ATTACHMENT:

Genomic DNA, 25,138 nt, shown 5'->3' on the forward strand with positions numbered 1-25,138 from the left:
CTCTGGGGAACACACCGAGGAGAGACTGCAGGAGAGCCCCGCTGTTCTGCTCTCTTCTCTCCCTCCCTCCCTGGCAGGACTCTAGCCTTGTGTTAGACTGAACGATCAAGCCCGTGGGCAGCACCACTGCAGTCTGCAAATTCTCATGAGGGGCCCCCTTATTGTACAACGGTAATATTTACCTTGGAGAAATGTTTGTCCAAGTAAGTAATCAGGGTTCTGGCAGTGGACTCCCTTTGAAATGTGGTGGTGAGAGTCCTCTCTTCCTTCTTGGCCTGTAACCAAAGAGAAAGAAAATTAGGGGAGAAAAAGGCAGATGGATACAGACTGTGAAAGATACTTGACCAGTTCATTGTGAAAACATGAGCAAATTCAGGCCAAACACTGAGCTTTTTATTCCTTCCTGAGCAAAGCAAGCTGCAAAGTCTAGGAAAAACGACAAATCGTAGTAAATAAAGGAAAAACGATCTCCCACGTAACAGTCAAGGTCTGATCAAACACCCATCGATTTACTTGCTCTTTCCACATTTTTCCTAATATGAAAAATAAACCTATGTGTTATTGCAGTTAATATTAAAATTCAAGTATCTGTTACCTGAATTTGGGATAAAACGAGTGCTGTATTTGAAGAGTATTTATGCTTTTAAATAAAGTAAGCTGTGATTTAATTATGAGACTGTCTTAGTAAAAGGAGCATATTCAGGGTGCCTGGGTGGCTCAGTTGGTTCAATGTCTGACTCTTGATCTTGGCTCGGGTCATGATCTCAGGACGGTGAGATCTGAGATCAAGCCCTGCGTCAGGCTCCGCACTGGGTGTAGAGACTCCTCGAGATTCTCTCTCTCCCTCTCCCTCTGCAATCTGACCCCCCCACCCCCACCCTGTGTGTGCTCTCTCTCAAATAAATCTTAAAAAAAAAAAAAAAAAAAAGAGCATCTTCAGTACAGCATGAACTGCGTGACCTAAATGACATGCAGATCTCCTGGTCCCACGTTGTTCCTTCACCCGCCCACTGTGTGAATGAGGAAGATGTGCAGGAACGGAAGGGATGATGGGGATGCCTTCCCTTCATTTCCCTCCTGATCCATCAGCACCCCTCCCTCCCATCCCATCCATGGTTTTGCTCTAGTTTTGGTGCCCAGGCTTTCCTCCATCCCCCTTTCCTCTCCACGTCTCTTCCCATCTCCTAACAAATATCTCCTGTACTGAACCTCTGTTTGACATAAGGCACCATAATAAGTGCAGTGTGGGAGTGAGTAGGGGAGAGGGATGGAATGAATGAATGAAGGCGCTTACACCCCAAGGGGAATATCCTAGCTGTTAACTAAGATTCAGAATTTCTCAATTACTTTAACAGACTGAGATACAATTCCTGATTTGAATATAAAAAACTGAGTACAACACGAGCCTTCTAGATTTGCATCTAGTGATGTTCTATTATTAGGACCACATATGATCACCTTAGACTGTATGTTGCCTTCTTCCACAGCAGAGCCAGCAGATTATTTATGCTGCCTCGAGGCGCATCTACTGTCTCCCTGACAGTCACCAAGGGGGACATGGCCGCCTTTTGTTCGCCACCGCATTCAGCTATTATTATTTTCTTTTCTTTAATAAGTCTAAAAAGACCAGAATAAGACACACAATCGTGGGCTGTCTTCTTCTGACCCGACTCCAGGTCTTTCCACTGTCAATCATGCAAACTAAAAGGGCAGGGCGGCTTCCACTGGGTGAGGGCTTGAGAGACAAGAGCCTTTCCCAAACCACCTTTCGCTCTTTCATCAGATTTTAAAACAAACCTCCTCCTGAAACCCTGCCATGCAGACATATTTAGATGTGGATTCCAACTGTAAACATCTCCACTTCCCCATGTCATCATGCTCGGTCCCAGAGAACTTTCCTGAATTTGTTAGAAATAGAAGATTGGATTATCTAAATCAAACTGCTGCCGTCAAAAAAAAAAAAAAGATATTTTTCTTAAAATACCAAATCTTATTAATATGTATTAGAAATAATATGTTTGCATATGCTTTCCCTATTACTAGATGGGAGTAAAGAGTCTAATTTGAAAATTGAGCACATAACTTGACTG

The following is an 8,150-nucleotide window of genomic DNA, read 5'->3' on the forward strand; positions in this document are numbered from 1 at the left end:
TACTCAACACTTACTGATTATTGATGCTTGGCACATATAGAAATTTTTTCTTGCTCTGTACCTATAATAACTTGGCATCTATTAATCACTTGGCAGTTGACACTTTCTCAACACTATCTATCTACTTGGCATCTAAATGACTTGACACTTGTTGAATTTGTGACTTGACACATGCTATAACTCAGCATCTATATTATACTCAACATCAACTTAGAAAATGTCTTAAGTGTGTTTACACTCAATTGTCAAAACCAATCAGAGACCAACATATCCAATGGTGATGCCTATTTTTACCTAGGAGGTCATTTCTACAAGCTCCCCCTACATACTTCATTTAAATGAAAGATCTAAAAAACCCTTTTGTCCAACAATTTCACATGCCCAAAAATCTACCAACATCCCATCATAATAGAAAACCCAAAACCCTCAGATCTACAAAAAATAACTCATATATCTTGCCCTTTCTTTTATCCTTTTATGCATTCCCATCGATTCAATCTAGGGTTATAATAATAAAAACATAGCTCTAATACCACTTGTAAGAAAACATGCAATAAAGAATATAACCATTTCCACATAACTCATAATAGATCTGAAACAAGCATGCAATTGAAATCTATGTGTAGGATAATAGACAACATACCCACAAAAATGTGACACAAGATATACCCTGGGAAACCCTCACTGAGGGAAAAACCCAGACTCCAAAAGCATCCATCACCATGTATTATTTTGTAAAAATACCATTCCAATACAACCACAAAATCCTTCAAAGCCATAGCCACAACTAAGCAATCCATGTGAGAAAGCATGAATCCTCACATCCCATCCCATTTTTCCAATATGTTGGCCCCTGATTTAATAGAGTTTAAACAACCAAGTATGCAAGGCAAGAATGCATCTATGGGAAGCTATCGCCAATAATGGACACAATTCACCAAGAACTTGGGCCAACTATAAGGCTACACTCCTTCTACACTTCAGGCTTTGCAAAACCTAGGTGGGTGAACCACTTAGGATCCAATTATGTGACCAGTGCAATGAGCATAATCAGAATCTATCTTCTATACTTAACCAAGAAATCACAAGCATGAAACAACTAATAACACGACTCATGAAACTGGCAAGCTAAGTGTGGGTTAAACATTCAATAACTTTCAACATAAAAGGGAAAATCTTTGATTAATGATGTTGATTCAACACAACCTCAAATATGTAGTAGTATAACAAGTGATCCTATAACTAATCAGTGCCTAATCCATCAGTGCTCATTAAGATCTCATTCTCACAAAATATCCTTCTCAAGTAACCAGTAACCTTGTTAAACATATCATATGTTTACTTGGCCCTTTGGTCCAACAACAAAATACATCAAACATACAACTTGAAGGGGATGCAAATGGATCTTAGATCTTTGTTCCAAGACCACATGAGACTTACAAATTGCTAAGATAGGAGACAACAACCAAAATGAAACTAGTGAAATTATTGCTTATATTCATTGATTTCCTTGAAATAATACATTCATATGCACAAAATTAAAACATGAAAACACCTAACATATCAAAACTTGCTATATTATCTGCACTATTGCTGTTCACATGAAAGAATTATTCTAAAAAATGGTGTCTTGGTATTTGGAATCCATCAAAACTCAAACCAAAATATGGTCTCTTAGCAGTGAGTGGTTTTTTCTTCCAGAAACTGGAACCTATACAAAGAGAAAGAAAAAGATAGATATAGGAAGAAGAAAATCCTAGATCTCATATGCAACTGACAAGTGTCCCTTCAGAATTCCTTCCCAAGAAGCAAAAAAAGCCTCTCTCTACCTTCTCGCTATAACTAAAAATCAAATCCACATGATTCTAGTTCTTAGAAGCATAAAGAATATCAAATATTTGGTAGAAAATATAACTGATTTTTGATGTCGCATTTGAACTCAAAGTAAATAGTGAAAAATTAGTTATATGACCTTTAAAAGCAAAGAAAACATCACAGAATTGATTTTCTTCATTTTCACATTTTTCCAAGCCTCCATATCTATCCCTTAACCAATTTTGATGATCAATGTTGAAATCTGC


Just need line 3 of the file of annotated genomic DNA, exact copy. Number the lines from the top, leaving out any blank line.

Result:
The following is an 8,150-nucleotide window of genomic DNA, read 5'->3' on the forward strand; positions in this document are numbered from 1 at the left end: